For two years running, Bloomberg’s State Innovation Index has hailed Massachusetts as the nation’s most innovative state economy. Looking at such metrics as R&D; concentration of science, technology, engineering, and math employment; and numbers of science degrees, it’s no wonder that the Commonwealth placed first.

But it’s not just postsecondary education that makes Massachusetts a leader in innovation. Its K-12 public schools also boast some of the most dynamic and thoughtful approaches to brick-and-mortar education, providing a model for the rest of the country.

Despite these successes, Massachusetts struggles to keep pace with innovative online educational offerings that have helped students thrive throughout the nation. The Commonwealth is home to digital learning experts Paul Peterson, Clayton Christensen, Michael Horn, and John Flores, yet it has been unable to establish a strong virtual learning ecosystem. 

Several years ago, Massachusetts passed virtual school legislation. Susan Patrick, president and CEO of the International Association for K-12 Online Learning, advised the Massachusetts Department of Elementary and Secondary Education on regulations to accompany the new law. She recalls making three basic recommendations: don’t put any geographic restrictions on the schools, don’t impose an enrollment cap on them, and let the money follow the student. Unfortunately, the department largely ignored her advice.

I know why those recommendations were not followed. Massachusetts knows what good brick-and-mortar schools look like, and they look different than good online schools. Liberating education from schoolhouse walls takes boldness—the willingness to mingle with the gray areas of learning, to refocus on the student of 2017. It’s hard to take a chance on digital learning when what you’ve got is working.

When implemented well, digital learning helps students in much the same way as other pioneering educational models do. More and more families are seeking educational opportunities beyond their local school; they’re looking for a school of one, always with an eye toward what’s best for their child.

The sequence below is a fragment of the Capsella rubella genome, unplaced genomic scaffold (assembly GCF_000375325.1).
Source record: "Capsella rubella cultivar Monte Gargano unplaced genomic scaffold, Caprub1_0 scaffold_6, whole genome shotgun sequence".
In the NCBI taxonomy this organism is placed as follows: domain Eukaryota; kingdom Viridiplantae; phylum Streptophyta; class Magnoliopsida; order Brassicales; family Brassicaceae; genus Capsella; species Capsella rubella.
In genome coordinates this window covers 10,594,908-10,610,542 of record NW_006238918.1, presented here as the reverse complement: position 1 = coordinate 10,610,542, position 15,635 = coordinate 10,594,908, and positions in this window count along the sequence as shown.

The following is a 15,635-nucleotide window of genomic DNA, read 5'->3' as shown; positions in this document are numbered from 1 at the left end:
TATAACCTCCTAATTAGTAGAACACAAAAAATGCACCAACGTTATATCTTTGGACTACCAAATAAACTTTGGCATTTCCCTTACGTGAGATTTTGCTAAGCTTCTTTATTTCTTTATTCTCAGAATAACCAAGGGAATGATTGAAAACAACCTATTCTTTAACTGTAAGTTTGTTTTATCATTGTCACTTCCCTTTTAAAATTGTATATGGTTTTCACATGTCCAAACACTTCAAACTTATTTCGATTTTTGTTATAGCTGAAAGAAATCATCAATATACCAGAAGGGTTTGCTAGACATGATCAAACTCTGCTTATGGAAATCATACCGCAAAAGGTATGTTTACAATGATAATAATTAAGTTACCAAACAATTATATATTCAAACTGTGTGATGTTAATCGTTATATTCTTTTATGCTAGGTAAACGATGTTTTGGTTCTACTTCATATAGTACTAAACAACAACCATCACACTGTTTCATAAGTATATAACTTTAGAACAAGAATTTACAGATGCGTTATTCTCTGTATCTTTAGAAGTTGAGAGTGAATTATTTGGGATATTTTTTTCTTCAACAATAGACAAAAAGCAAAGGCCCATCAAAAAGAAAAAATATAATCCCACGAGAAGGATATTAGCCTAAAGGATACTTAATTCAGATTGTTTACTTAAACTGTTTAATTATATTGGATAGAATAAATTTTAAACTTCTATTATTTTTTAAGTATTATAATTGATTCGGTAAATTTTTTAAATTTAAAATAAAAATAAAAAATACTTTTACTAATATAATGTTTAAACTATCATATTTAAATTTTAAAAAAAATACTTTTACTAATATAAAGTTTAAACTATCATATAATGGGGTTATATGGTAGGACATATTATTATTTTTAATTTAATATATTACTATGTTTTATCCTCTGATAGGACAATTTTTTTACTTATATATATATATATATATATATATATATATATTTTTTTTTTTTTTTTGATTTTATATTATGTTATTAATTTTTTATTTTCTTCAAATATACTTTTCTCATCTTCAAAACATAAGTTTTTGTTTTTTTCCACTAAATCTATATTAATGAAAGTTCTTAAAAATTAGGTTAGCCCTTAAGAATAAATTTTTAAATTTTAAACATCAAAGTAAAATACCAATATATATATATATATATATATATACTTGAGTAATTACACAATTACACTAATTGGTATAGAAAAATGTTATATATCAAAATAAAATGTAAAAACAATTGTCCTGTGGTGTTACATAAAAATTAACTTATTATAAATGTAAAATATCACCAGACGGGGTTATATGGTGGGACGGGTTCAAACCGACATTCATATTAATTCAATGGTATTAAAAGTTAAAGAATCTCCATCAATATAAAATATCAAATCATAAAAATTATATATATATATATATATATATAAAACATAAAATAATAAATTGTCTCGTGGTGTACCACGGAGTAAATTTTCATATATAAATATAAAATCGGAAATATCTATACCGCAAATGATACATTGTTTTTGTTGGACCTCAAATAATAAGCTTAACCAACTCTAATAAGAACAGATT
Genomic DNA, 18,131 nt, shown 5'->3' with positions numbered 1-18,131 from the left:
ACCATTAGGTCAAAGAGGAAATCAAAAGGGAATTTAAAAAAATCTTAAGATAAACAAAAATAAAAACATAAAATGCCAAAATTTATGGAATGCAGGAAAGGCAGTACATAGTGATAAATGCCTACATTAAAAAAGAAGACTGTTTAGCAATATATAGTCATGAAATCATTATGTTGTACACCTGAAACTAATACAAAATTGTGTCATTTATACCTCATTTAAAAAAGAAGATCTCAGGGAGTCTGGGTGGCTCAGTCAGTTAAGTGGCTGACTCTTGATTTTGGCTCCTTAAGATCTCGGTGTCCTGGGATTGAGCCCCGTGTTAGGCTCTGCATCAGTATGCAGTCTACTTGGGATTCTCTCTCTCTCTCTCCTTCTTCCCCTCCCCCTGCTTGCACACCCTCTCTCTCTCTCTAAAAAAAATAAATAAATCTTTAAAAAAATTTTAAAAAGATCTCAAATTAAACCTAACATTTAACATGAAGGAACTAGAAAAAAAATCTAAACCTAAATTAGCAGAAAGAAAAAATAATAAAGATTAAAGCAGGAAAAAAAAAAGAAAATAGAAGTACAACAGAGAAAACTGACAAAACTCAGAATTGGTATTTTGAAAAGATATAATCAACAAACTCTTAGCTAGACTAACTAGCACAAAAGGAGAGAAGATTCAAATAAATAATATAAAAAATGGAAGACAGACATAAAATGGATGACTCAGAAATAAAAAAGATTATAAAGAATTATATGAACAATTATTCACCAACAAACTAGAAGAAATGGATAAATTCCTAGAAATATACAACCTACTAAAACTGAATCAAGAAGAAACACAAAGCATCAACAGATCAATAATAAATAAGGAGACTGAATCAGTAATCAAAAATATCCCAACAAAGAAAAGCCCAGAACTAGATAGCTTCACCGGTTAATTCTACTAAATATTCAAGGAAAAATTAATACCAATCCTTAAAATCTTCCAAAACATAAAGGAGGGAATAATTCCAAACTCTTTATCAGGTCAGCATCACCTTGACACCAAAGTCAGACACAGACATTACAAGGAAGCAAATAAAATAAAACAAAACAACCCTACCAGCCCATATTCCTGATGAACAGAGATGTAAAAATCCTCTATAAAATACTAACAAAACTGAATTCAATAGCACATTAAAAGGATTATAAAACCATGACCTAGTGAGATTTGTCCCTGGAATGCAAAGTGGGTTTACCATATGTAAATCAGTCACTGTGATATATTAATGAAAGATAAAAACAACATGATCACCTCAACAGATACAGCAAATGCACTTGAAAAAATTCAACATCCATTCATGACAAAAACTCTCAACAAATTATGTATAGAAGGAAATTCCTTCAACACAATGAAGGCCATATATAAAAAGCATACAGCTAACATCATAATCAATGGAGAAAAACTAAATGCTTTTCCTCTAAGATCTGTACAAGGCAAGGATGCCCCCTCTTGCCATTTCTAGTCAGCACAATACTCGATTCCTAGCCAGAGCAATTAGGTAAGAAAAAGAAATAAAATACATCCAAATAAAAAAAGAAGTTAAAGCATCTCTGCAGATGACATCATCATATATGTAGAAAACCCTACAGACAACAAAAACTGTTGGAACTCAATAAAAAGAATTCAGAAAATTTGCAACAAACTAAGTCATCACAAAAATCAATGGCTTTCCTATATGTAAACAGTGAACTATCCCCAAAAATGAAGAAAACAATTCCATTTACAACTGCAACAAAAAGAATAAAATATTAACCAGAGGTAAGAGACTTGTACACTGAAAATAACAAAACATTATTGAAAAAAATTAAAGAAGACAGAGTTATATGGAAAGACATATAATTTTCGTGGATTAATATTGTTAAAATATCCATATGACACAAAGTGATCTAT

For some families and students, it’s best to learn at a pace and time that works for them. Some students seek a head start on college, others need to revisit concepts for mastery. Digital education handles both of these students with ease, without holding one back academically or pushing the other ahead before foundational concepts can cement.

In fact, high-quality digital education can handle a whole lot more than just the accelerated student or remedial student. It can truly meet students where they are. 

In my 20 years in K-12 online education, I’ve seen the power front-row seat learning has on student achievement. I’ve watched as student athletes pursued Olympic dreams; seen students with severe illnesses – who otherwise would have had no access to education – excel; and observed entrepreneurial students run successful businesses as they learn online.

Online education can be done well. When it is, it expands horizons for students and states. When you have a strong partner with a good track record practicing evidence-based online education, the sphere of innovation grows at a pace that keeps up with the rest of the world. 

That’s what we’re educating students for now. Not to meet the needs of what students can glimpse from their spot by the window, but from what they can reach through their imagination, their computer, and their global community. Online education prepares a student for a responsive, adaptive future. Massachusetts families deserve educational opportunities that take students from where they are to where they need to be; not just to pass tests, but to be successful contributors to the world.

Julie Young is Deputy Vice President of Education Outreach and Student Services at Arizona State University (ASU) and CEO of ASU Prep Digital High School. She was the founding President and CEO of Florida Virtual School.